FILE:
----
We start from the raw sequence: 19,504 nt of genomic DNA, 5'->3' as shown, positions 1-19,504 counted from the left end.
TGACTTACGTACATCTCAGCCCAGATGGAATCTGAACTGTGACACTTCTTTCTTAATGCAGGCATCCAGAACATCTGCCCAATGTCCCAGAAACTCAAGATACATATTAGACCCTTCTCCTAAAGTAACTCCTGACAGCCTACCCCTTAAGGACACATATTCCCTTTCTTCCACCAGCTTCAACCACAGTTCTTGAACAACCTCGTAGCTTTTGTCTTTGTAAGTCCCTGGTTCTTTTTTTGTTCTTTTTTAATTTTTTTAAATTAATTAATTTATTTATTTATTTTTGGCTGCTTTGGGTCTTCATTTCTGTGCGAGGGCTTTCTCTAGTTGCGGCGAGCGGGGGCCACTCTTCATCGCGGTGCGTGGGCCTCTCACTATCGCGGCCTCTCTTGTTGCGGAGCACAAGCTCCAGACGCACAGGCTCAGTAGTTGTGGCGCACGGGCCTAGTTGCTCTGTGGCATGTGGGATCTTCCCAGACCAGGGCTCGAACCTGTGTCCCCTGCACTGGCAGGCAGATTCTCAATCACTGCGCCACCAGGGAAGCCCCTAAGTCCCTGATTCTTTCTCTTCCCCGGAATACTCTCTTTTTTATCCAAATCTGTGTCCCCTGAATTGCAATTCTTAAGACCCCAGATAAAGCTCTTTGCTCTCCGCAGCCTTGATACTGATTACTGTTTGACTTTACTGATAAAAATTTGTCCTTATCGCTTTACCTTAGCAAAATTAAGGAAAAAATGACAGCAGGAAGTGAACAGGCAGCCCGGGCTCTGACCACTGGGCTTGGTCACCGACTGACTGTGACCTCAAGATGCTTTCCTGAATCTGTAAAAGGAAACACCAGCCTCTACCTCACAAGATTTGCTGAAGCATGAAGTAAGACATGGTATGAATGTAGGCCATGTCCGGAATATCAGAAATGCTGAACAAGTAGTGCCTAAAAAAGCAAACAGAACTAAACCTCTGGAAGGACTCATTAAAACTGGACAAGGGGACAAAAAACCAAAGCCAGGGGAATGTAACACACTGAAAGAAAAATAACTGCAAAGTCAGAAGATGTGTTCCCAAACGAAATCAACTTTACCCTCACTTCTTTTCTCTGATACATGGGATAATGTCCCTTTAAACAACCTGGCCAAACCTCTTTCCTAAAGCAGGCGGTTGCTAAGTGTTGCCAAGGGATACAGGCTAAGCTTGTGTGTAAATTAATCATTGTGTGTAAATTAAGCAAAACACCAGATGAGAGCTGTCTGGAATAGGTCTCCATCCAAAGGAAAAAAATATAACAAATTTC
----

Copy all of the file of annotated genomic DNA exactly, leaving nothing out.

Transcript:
We start from the raw sequence: 19,504 nt of genomic DNA, 5'->3' as shown, positions 1-19,504 counted from the left end.
TGACTTACGTACATCTCAGCCCAGATGGAATCTGAACTGTGACACTTCTTTCTTAATGCAGGCATCCAGAACATCTGCCCAATGTCCCAGAAACTCAAGATACATATTAGACCCTTCTCCTAAAGTAACTCCTGACAGCCTACCCCTTAAGGACACATATTCCCTTTCTTCCACCAGCTTCAACCACAGTTCTTGAACAACCTCGTAGCTTTTGTCTTTGTAAGTCCCTGGTTCTTTTTTTGTTCTTTTTTAATTTTTTTAAATTAATTAATTTATTTATTTATTTTTGGCTGCTTTGGGTCTTCATTTCTGTGCGAGGGCTTTCTCTAGTTGCGGCGAGCGGGGGCCACTCTTCATCGCGGTGCGTGGGCCTCTCACTATCGCGGCCTCTCTTGTTGCGGAGCACAAGCTCCAGACGCACAGGCTCAGTAGTTGTGGCGCACGGGCCTAGTTGCTCTGTGGCATGTGGGATCTTCCCAGACCAGGGCTCGAACCTGTGTCCCCTGCACTGGCAGGCAGATTCTCAATCACTGCGCCACCAGGGAAGCCCCTAAGTCCCTGATTCTTTCTCTTCCCCGGAATACTCTCTTTTTTATCCAAATCTGTGTCCCCTGAATTGCAATTCTTAAGACCCCAGATAAAGCTCTTTGCTCTCCGCAGCCTTGATACTGATTACTGTTTGACTTTACTGATAAAAATTTGTCCTTATCGCTTTACCTTAGCAAAATTAAGGAAAAAATGACAGCAGGAAGTGAACAGGCAGCCCGGGCTCTGACCACTGGGCTTGGTCACCGACTGACTGTGACCTCAAGATGCTTTCCTGAATCTGTAAAAGGAAACACCAGCCTCTACCTCACAAGATTTGCTGAAGCATGAAGTAAGACATGGTATGAATGTAGGCCATGTCCGGAATATCAGAAATGCTGAACAAGTAGTGCCTAAAAAAGCAAACAGAACTAAACCTCTGGAAGGACTCATTAAAACTGGACAAGGGGACAAAAAACCAAAGCCAGGGGAATGTAACACACTGAAAGAAAAATAACTGCAAAGTCAGAAGATGTGTTCCCAAACGAAATCAACTTTACCCTCACTTCTTTTCTCTGATACATGGGATAATGTCCCTTTAAACAACCTGGCCAAACCTCTTTCCTAAAGCAGGCGGTTGCTAAGTGTTGCCAAGGGATACAGGCTAAGCTTGTGTGTAAATTAATCATTGTGTGTAAATTAAGCAAAACACCAGATGAGAGCTGTCTGGAATAGGTCTCCATCCAAAGGAAAAAAATATAACAAATTTC